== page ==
Those seeds are the base for vegan cheese preparation.

In the process of experimenting with making my own vegan cheese, I am wondering whether soaking is equivalent to boiling in this context, since boiling oilseeds and oleaginous fruits for a short time (10 to 20 minutes) results in them having the same texture as when they have been soaked over night.

It makes me wonder if this process of boiling seeds (20 minutes only is really time efficient), is similarly effective as soaking them in cold water so as to wash the anti-germination enzymes away.

Also do their main vitamins suffer if exposed to heat?

2 Answers 2


The effect of cooking and soaking on vitamin/mineral content of foods

In general, boiling decreases the amount of vitamins and minerals much more than soaking.

Boiling can reduce the vitamin content of a food by 25-70%, but this can greatly depend on a food (NutritionData).

I haven't found data for oil seeds, but according to USDA Table of Nutrient Retention Factors, boiling of rice can result in 25% loss of vitamin C and B1 and 40% loss of folate, and boiling of nuts in much smaller loses.

In one study about potatoes:

Leaching alone did not significantly reduce levels of potassium or other minerals in tubers. Boiling tuber cubes and shredded tubers decreased potassium levels by 50% and 75%, respectively.

In seeds, the results could be different, but soaking would likely have a small effect.

In conclusion, I assume that soaking seeds would not result in any significant loss of vitamins and minerals and boiling them for 20 minutes in a bit greater but still relatively small loss.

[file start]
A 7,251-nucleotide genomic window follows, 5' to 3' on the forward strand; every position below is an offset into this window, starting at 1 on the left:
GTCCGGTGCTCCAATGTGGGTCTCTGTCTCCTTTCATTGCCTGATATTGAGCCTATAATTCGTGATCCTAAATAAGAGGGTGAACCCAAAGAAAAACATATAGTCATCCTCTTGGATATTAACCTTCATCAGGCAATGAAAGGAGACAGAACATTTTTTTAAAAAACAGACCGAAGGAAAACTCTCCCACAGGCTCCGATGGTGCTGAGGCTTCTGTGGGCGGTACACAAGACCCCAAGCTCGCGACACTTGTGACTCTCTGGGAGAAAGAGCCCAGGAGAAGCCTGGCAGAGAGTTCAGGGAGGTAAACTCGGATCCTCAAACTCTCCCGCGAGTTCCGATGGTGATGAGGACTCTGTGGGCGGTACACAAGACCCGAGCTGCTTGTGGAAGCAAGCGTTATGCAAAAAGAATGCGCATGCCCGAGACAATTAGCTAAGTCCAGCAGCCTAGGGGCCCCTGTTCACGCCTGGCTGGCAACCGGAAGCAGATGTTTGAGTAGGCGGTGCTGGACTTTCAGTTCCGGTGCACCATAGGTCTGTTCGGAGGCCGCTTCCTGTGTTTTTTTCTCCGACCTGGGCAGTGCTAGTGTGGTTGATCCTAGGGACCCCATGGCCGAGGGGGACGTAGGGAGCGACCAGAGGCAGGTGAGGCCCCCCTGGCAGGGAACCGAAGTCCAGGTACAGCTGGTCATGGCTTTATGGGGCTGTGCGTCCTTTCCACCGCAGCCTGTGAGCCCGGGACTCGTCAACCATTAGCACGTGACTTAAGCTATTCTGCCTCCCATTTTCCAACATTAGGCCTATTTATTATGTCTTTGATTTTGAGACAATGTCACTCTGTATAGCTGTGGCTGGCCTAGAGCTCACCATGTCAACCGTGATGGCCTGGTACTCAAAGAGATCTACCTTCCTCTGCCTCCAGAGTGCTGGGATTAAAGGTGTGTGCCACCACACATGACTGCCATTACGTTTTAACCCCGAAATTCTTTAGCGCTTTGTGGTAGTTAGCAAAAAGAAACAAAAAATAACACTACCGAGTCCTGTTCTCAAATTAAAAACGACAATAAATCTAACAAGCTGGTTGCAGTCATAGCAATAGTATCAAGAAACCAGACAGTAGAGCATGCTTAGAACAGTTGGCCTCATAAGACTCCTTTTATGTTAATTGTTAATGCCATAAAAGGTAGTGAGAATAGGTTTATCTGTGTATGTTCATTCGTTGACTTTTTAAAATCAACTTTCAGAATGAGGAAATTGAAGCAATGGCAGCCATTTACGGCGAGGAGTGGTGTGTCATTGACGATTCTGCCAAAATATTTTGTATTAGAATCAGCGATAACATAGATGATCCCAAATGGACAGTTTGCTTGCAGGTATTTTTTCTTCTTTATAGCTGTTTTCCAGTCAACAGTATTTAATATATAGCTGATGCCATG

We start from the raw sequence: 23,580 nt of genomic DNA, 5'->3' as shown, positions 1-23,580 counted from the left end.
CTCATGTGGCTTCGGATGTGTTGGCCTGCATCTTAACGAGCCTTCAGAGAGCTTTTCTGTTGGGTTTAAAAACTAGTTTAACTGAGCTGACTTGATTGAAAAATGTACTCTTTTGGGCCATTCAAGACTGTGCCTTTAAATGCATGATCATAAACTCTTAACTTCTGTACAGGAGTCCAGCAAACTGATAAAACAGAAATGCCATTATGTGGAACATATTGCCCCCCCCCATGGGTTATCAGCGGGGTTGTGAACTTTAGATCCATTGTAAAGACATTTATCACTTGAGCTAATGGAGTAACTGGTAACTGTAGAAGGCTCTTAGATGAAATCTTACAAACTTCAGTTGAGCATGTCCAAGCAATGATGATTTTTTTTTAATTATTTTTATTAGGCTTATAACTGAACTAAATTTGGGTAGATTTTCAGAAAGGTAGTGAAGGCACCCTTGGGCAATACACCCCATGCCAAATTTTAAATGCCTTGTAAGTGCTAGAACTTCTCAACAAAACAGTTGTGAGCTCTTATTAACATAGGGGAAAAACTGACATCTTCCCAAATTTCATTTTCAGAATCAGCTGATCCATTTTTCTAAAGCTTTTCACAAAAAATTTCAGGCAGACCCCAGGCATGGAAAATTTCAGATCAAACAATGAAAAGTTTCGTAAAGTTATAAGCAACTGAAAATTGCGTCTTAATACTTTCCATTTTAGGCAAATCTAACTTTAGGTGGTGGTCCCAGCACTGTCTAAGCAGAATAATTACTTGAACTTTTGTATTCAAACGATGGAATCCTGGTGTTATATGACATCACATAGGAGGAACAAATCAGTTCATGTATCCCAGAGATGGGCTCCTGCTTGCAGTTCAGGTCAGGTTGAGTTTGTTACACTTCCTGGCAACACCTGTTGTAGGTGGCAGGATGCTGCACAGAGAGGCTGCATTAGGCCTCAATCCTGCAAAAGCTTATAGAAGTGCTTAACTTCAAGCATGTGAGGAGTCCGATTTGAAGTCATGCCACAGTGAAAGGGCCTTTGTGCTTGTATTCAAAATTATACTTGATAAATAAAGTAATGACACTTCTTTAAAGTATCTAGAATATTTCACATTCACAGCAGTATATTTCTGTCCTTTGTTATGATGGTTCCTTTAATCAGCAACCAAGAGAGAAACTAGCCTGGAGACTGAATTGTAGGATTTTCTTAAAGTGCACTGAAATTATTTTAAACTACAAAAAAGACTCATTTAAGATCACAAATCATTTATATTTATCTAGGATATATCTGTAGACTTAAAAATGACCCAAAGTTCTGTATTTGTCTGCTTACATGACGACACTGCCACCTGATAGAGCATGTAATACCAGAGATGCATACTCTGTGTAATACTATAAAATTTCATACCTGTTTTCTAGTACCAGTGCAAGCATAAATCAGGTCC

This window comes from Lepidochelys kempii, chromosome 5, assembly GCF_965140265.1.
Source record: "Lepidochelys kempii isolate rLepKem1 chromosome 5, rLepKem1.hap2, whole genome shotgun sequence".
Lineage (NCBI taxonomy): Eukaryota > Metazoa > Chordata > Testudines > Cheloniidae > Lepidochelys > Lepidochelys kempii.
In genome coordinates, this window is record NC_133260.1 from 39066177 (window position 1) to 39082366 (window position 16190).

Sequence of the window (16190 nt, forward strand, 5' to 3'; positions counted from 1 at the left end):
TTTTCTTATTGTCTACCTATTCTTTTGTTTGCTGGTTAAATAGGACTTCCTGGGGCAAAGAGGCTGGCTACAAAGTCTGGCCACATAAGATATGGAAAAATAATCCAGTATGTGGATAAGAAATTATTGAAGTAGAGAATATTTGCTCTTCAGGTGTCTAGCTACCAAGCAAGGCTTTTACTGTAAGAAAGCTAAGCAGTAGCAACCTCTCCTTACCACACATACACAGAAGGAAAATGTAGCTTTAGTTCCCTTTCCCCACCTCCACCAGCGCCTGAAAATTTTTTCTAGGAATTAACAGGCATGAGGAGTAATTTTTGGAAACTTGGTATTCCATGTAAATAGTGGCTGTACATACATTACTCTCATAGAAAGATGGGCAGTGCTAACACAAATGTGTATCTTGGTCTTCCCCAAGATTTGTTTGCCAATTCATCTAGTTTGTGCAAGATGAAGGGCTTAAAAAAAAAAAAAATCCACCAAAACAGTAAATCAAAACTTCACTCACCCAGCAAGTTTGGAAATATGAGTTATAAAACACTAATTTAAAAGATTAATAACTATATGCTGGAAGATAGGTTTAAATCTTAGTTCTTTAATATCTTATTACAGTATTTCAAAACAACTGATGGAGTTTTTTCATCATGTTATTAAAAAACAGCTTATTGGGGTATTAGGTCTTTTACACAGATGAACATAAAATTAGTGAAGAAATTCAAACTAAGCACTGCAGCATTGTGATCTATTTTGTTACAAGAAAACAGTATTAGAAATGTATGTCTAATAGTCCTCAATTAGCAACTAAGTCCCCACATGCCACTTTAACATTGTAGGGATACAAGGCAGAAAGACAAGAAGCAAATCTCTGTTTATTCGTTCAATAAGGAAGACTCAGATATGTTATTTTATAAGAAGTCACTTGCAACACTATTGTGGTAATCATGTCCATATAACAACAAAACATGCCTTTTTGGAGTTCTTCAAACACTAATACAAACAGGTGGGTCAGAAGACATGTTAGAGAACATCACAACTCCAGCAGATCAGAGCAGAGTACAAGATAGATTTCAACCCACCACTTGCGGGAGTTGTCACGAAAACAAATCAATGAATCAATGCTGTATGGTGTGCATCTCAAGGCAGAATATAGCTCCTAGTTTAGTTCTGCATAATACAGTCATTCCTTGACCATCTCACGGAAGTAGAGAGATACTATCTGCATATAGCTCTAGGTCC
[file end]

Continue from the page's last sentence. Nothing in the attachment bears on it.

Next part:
The effect of cooking and soaking on the level of antinutrients in foods

According to this study: Effect of soaking and heat processing on the levels of antinutrients and digestible proteins in seeds of Vigna aconitifolia and Vigna sinensis (Food Chemistry, 1998), soaking for several hours and cooking for 30 minutes can be similarly effective in removing antinutrients.

In V. aconitifolia [moth bean] soaking in distilled water for 6 h and cooking for 30 min reduced the phytic acid content by up to 43%. Maximum reduction in the level of phytic acid (36%) was observed under distilled water soaking compared to cooking and autoclaving in V. sinensis [cowpea].

  • So I will soak them when I have the time, and boil them when I don't I have the time. That is great news, thank you very much for the information. Oct 3, 2019 at 14:36
  • One more detail, do you know about the anti-germination enzymes? Your answer is only about nutriments/vitamins, which is 50% of my question. Soaking overnight will wash wash the anti-germination enzymes away. I wonder if boiling will neutralize them, in which case that would be good: they are not good for the efficiency of our digestion. Oct 4, 2019 at 7:25
  • 1
    @StephaneRolland, I added one study in which cooking and soaking had comparable effects on the level of antinutrients in some beans and peas. It depends on the food, but I assume similar effects could be in oily seeds.
    – Jan
    Oct 4, 2019 at 10:18

If you are going to let a fermentation process develop, the bacteria "eats" the anti-germination enzymes anyway. There is no need to soak or boil! That is what I read, will try to find the citation later.

  • I assume this got forgotten about :-D Did you find the citation?
    – A. B.
    May 9, 2022 at 7:50

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